Novel treatment gives triple-negative breast cancer patients new hope
For people battling metastatic triple-negative breast cancer (TNBC), one of the most aggressive forms of the disease, options are often limited.
Joyce O’Shaughnessy, MD, an oncologist on the medical staff at Baylor Charles A. Sammons Cancer Center at Dallas and the holder of the Celebrating Women Chair in Breast Cancer Research, has worked tirelessly to help move research and treatment options forward for these people.
“The goal here is to aggressively get novel treatment approached and clinical trials to triple-negative breast cancer patients,” Dr. O’Shaughnessy said.
One of her newest partners in the fight against metastatic TNBC is Carrie Adams of Fort Worth. The 52-year-old mother of two was diagnosed with triple-negative breast cancer in April 2011.
Carrie’s diagnosis prompted her oncologist to recommend she undergo a CT scan as an added precaution. During the testing, a uterine PEComa was detected. PEComa is an especially rare soft tissue tumor known to develop from cells called perivascular epithelioid cells (PEC), which surround and feed off of blood vessels.
Through genetic testing, Carrie was also found to carry a BRCA2 mutation. With a BRCA2 mutation, cells are more likely to develop additional genetic alterations that can possibly lead to cancer, especially breast and ovarian cancer.
Carrie opted for a double mastectomy and a radical hysterectomy followed by six rounds of chemotherapy.
“I remember the nurse navigator telling me to think of my breast cancer like a turtle in relation to melanoma, which is like a jaguar,” Carrie said. “Even though what I had was an aggressive form, it was slow to progress. But all I could think about was wanting to see my children graduate from high school. I knew I had to approach the cancer hard and keep moving forward.”
“I knew I had to approach the cancer hard and keep moving forward,” Carrie said.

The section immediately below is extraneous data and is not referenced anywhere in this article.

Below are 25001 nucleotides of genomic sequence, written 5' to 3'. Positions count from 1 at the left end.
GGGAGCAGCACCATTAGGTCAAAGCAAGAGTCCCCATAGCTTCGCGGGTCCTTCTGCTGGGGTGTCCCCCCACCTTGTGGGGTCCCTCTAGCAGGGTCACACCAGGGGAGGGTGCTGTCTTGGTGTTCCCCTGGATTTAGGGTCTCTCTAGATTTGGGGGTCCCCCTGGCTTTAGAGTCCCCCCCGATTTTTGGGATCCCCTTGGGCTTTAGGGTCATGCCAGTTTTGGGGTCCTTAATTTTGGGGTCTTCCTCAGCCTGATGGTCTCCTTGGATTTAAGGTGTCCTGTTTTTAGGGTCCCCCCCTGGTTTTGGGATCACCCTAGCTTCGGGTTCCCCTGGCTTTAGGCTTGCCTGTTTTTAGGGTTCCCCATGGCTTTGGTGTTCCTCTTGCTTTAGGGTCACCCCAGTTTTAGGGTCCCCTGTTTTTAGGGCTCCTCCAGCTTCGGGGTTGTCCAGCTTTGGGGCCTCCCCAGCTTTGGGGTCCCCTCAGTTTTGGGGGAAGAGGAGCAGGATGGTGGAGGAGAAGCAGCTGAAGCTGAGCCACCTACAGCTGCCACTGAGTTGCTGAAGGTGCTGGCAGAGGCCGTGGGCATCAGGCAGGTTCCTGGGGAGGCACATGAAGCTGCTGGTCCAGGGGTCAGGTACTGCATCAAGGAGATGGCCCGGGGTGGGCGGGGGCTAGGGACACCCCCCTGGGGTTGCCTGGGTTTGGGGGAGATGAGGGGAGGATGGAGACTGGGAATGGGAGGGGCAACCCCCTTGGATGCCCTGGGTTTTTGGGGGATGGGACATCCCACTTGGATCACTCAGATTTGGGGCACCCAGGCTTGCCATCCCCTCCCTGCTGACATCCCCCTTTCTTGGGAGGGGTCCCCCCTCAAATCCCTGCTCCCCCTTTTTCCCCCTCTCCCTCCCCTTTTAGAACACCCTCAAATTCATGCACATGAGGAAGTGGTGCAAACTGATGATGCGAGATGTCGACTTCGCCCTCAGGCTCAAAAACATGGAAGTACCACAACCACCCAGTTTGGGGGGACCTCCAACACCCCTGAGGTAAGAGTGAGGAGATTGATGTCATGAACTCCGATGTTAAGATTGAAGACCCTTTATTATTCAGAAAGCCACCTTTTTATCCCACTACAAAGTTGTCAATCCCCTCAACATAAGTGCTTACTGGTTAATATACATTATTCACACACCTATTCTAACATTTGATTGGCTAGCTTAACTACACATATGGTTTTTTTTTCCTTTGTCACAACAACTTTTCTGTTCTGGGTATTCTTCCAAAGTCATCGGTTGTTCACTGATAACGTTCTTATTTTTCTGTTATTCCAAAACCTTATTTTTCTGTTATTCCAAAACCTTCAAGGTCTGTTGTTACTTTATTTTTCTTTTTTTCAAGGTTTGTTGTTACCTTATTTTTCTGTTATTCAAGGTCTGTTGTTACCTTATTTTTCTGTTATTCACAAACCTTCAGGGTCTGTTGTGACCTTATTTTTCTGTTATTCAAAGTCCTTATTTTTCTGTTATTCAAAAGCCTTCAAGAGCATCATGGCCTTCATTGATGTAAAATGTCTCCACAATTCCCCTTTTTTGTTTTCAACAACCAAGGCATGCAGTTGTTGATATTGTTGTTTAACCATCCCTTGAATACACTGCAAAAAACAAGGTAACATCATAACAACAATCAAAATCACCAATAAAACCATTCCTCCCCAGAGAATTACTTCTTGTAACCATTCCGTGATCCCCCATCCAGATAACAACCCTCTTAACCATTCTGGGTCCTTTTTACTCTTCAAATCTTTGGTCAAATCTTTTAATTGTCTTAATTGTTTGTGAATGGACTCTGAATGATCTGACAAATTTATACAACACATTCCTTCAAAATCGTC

After several years in remission, Carrie learned in January 2014 that her breast cancer had returned as a lung metastasis.
Carrie was well aware that the median survival for women diagnosed with stage 4 TNBC is less than two years, but she had faith. Four years after receiving a treatment customized for her, Carrie is now cancer free and considered to be an exceptional responder.
According to Dr. O’Shaughnessy, Carrie’s unique combination of treatments was exactly what her body needed to fight the cancer.
“The hypothesis is that something about the therapy she received in 2011 sensitized the cancer cells and made our course of chemotherapy more effective,” Dr. O’Shaughnessy explained. “We started with a priming agent once used to treat bone cancer, followed by chemotherapy. The combination was able to repair Carrie’s cancer cells in the lung, causing them to become more fragmented and more vulnerable to be killed.”
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“I am so incredibly blessed and grateful to be alive and healthy to watch my children grow, and to enjoy empty nesting with my amazing husband,” Carrie said. “Why can’t there be more exceptional responders like me? The only way to find out is through the type of research that Dr. O’Shaughnessy and Baylor Sammons Cancer Center are doing.”
“I am so incredibly blessed and grateful to be alive and healthy to watch my children grow, and to enjoy empty nesting with my amazing husband,” Carrie said.
Through philanthropic support, a new clinical trial to try to replicate Carrie’s success for other women with metastatic TNBC could help find solutions for some patients whose TNBC is unresponsive to standard treatments. This trial will test the hypothesis that certain investigational drugs can switch TNBC cells from a state of resistance to chemotherapy and immunotherapy to one that is highly sensitive to the killing effects of these therapies.
Thanks to generous support from the community, Baylor Scott & White Dallas Foundation has raised nearly $1.5 million for this project through the Amy. T. Selkirk Breast Cancer Research Fund.
Discover how you can support this clinical trial and join the fight against breast cancer.
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